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Nikko: A Guide to the Perfect Weekend Escape from Tokyo

Ancient cedars at Nikko | © Daderot/Wikimedia Commons
Ancient cedars at Nikko | © Daderot/Wikimedia Commons
With a history as deep as the roots of its ancient cedars, and unspoiled natural beauty as far as the eye can see, it’s no wonder that Nikko is a favorite weekend escape for the city dwellers of nearby Tokyo.

Getting there

Take the Tobu Line from Asakusa or Ginza Stations to get to Nikko in approximately two hours on the rapid trains. Trains depart approximately once every hour and cost around 1400 yen (US$13). Seats are unreserved. For reserved seating, limited express trains depart in the morning and afternoon, but will cost more. Another option is the JR Tohoku Shinkansen from Tokyo Station. Get off at Utsunomiya Station and transfer to the local JR Nikko Line. The shinkansen from Tokyo will cost around 5,000 yen (US$46).

Moss-covered statue, Nikko © Andy Lamb/Flickr

Stay

The Okunoin Hotel Tokugawa is a great choice for those who need more luxurious accommodations. The on-site restaurant serves local cuisines so guests can immerse themselves in the culture, while the indoor-outdoor onsen is the perfect escape in any season. Meanwhile, Rindo-no-le is a minshuku (a small ryokan, much like a bed and breakfast) that offers modest Japanese-style rooms, optional meals and authentic Japanese hospitality at a lower price point.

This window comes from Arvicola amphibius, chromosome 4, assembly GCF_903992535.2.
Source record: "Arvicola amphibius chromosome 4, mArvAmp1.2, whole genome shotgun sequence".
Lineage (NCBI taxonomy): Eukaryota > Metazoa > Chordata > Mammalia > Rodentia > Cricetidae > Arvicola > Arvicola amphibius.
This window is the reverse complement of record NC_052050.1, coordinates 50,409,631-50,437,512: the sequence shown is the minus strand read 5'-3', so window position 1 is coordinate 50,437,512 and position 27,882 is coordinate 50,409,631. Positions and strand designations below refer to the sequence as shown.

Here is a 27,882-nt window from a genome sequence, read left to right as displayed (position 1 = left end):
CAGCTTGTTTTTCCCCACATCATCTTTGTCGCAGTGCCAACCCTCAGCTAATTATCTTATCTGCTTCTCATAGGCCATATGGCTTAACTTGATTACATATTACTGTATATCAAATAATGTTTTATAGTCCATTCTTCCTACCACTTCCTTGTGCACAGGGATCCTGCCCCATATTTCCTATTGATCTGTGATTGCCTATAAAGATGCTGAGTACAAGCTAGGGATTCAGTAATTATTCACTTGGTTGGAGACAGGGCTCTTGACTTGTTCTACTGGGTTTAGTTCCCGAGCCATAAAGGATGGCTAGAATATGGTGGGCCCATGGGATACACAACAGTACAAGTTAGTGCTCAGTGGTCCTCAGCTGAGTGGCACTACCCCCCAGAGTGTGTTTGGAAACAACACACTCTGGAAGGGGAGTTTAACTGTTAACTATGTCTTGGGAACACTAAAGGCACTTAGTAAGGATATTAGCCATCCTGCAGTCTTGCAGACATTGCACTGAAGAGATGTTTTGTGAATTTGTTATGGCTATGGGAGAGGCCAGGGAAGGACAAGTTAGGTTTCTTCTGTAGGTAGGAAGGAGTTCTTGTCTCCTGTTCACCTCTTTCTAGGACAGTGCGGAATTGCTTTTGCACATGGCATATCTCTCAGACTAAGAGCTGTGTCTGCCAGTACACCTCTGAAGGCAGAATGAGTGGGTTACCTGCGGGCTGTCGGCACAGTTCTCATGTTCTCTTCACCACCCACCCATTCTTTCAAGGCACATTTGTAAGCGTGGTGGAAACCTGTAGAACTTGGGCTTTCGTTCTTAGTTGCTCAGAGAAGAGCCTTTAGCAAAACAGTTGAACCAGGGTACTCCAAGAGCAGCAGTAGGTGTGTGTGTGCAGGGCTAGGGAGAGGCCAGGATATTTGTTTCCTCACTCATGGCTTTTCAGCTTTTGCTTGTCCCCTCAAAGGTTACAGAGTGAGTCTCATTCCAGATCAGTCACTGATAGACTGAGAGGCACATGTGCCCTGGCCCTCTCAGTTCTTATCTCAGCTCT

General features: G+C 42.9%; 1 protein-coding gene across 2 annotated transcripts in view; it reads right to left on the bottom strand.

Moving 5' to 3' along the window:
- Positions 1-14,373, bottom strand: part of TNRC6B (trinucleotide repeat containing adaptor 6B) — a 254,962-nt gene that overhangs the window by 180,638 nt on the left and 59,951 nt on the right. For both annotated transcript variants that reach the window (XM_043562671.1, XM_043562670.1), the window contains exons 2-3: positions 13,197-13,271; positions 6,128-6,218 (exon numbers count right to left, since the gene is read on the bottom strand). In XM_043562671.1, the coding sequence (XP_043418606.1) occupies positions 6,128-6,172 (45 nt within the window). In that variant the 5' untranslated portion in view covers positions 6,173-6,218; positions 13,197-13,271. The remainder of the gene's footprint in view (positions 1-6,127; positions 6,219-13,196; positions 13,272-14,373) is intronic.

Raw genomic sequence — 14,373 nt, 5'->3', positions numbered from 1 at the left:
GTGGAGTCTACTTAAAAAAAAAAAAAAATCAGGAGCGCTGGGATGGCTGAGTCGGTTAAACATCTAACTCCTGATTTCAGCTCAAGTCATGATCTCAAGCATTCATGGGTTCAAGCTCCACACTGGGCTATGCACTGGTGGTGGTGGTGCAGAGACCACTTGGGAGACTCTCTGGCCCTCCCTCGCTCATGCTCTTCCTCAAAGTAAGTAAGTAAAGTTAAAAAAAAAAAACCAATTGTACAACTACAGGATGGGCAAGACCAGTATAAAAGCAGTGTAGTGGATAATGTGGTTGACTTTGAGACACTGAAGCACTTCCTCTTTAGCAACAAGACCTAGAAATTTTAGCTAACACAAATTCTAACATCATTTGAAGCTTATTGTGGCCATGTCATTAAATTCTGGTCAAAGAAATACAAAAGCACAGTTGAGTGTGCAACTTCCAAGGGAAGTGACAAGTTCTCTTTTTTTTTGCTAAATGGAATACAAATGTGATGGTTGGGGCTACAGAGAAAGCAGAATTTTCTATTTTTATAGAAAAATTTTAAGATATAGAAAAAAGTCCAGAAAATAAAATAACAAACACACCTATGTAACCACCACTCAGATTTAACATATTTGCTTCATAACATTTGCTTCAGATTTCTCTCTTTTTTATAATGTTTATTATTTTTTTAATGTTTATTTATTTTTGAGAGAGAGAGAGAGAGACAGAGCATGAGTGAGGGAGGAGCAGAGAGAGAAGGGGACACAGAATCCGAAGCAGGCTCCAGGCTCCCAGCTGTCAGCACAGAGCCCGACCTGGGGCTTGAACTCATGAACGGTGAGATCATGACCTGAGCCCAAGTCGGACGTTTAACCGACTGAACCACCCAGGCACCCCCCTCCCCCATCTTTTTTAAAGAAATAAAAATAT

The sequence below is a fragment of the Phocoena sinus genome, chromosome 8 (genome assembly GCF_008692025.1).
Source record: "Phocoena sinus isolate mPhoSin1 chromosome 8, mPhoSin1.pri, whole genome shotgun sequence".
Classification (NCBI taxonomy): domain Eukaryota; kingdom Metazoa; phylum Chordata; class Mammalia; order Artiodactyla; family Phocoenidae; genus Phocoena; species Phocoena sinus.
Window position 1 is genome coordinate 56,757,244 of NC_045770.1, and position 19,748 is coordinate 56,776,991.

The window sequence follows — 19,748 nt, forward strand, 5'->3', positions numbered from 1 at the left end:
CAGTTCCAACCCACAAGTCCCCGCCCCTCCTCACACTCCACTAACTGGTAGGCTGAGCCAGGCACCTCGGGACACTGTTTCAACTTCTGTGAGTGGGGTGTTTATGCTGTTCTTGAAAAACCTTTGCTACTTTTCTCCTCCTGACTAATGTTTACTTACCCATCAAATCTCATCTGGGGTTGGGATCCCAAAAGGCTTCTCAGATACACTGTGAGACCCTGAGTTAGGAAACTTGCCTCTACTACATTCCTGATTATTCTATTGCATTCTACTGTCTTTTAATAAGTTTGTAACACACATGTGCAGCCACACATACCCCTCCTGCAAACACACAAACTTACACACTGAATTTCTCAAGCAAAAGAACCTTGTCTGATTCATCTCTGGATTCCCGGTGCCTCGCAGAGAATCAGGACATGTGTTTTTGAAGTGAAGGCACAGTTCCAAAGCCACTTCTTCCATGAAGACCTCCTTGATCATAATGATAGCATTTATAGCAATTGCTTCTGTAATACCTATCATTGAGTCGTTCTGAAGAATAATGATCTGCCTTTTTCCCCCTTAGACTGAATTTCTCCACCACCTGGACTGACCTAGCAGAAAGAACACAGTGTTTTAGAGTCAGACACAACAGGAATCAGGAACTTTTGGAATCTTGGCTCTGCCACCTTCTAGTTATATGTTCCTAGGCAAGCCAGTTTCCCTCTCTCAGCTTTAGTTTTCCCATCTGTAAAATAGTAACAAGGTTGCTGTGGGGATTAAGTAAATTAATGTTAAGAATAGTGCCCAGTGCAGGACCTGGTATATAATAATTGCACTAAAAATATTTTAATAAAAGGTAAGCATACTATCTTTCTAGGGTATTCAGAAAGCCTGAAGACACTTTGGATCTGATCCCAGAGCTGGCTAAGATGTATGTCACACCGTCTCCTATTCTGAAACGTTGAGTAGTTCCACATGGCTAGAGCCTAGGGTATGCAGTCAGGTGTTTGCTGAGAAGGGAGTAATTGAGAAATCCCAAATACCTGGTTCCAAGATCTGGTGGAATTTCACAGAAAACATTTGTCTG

Getting around

Visitors to Nikko will be pleased to discover that many of the region’s top sights are within walking distance to one another. Take the World Heritage Meguri Loop Bus from JR Nikko Station or the Tobu Nikko Station for easy access to the sites. You can purchase a two-day bus pass from Tobu Nikko Station. Remember that museums, shrines, and tombs will have their own separate entrance fees.

Forests around Nikko © Kabar/WikiCommons

See

Get off at the Omotesando bus station and make your way to Shin-kyo, the red bridge crossing that will give you an introduction to the natural beauty of Nikko. Then on to Rinno-ji. Rinno-ji is the primary Buddhist temple in Nikko. Be sure to check out nearby Homotsu-den, a museum of Edo-era artifacts and exhibits. Also on the grounds is the Shoyo-en, a picturesque Japanese garden that’s at its best in fall.

Rinno-ji in autumn © Kimon Berlin/Flickr

Tosho-gu is the highlight of any trip to Nikko. This beautiful Shinto shrine also houses the sacred tomb of Ieyasu Tokugawa, former Shogun of Japan. Nearby is Futarasan-jinja. The building that houses this shrine is Nikko’s oldest, constructed in 1619. Futarasan-jinja is dedicated to the kami of the nearby mountains, Nantai-san, Nyotai-san, and Taro, the collective protectors of Nikko. The Futarasan-jinja, Tosho-gu, and Rinno-ji make up the bulk of the UNESCO World Heritage Site designations for “The Temples and Shrines of Nikko.”

Stone lanterns at Tosho-gu © DavideGoria/Flickr

The natural beauty of Nikko National Park is one of the main draws of the region, so be sure to set time aside to appreciate it. Take the Yumoto Onsen bus line to Chuzenji Onsen, a small hot spring town. From here, you can easily make your way to Lake Chuzenji and Kegon Falls. Lake Chuzenji pools at the foot of the sacred Mount Nantai, while Kegon Falls was voted one of Japan’s most beautiful waterfalls.